A publication of the Archaeological Institute of America

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Books Volume 61 Number 4, July/August 2008

The Wrath of Earthquakes
by Lois Wingerson
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Untold millions of tourists have visited the Colosseum in Rome, and seen that half of its exterior has fallen away like a peeled orange. Probably very few stop to wonder how it got to be that way.

The most likely explanation, asserts geophysicist Amos Nur in his book Apocalypse: Earthquakes, Archaeology, and the Wrath of God (Princeton University Press, $26.95) is that the ancient underground riverbed weakened the foundations, making the southern wall vulnerable to earthquakes.

All too often, writes Nur, where an ancient structure toppled to rubble, archaeologists invoke battles while the evidence suggests earthquakes. Because of a "widespread bias" dating to before the era of modern seismic science, archaeologists have often dismissed the role of earthquakes in ancient destruction.

Apocalypse is a plea for archaeologists to give more credence to the likelihood of earthquakes whenever they encounter crushed skeletons, or walls or columns that have toppled in one direction. Nur's agenda is aimed at archaeologists, but the rest of us can read Apocalypse as a tour of ancient disasters, most of them in the Middle East--from the fallen statue of Ramesses II that Shelley called "Ozymandias" to the walls of Jericho.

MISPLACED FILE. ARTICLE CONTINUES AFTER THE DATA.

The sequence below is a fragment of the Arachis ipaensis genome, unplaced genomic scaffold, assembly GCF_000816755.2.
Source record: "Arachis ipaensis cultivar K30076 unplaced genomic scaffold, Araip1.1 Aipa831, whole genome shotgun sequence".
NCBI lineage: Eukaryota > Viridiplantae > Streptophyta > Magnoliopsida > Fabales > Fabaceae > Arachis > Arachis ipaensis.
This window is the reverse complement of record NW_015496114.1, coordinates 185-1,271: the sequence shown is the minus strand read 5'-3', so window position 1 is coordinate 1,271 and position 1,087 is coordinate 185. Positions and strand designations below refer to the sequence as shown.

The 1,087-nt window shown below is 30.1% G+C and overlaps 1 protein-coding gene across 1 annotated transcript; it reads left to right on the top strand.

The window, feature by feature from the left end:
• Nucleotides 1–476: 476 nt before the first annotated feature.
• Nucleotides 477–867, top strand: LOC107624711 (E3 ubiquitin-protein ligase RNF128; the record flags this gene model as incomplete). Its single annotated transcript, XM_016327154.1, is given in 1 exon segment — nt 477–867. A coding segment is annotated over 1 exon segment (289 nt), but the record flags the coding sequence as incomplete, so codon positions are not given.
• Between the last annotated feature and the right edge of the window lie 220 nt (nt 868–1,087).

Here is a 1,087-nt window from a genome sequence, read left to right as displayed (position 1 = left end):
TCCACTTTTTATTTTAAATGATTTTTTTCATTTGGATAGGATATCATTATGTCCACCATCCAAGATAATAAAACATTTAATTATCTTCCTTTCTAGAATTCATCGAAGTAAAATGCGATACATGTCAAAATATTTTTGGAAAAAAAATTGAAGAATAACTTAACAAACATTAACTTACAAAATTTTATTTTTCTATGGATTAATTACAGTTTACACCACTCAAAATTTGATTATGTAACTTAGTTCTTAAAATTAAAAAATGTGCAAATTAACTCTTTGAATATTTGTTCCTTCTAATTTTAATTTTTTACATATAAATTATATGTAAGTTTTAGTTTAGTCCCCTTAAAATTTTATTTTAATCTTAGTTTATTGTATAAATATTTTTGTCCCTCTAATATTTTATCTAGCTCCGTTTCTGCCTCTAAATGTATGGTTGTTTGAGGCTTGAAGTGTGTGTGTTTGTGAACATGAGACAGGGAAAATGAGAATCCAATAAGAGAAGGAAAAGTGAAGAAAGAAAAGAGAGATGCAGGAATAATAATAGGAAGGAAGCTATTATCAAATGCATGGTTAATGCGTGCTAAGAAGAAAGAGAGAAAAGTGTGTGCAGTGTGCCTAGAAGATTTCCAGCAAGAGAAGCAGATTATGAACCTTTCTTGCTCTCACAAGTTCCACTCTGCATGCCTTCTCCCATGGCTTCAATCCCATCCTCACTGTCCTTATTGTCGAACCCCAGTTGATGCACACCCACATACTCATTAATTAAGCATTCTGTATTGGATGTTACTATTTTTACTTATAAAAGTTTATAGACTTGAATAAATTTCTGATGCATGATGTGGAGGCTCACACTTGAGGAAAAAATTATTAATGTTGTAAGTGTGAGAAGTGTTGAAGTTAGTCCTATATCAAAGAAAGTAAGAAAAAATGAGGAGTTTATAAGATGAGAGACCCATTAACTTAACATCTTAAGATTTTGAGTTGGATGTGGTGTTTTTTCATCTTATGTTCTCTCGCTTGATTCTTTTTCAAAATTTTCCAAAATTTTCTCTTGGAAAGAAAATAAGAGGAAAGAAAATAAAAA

Nur begins and ends Apocalypse by objecting to a comment from ARCHAEOLOGY editor Mark Rose that he provide proof for his theory that a "storm" of severe earthquakes in the Mediterranean led to the cataclysmic end of the Bronze Age. He writes with particular contempt about a competing theory that holds the so-called "Sea Peoples" destroyed city after city in the Bronze Age Mediterranean, without leaving a trace of themselves behind.

But ultimately Nur appears to concede that he can't prove his theory: because both archaeology and seismology are retrospective sciences, there is no way to resolve by scientific experiment whether any particular catastrophic destruction was the result of warlike humans or seismic activity.

Editors' Picks

Look Close See Far: A Cultural Portrait of the Maya
Photographs by Bruce Martin (George Braziller, Inc., $34.95)

Martin reveals the beauty of Maya culture both modern and ancient in more than 100 black-and-white photographs accompanied by commentary from prominent scholars.

The Horse, the Wheel, and Language: How Bronze Age Riders from the Eurasian Steppes Shaped the Modern World
by David W. Anthony (Princeton, $35.00)

Half the world speaks languages derived from a long-dead tongue scholars have named "Indo-European," but the identity of the people who first spoke the language has been among prehistory's most persistent mysteries. Anthony argues that Eurasian horse nomads spread the language and the seeds of modern culture from their birthplace on the steppes.

Prehistory: The Making of the Human Mind
by Colin Renfrew (Random House, $23.00)

From radiocarbon to DNA, Renfrew looks at modern science and ancient fossils to unravel the formation of the human mind. Using his own research, he places the mind's development within the context of prehistoric culture.

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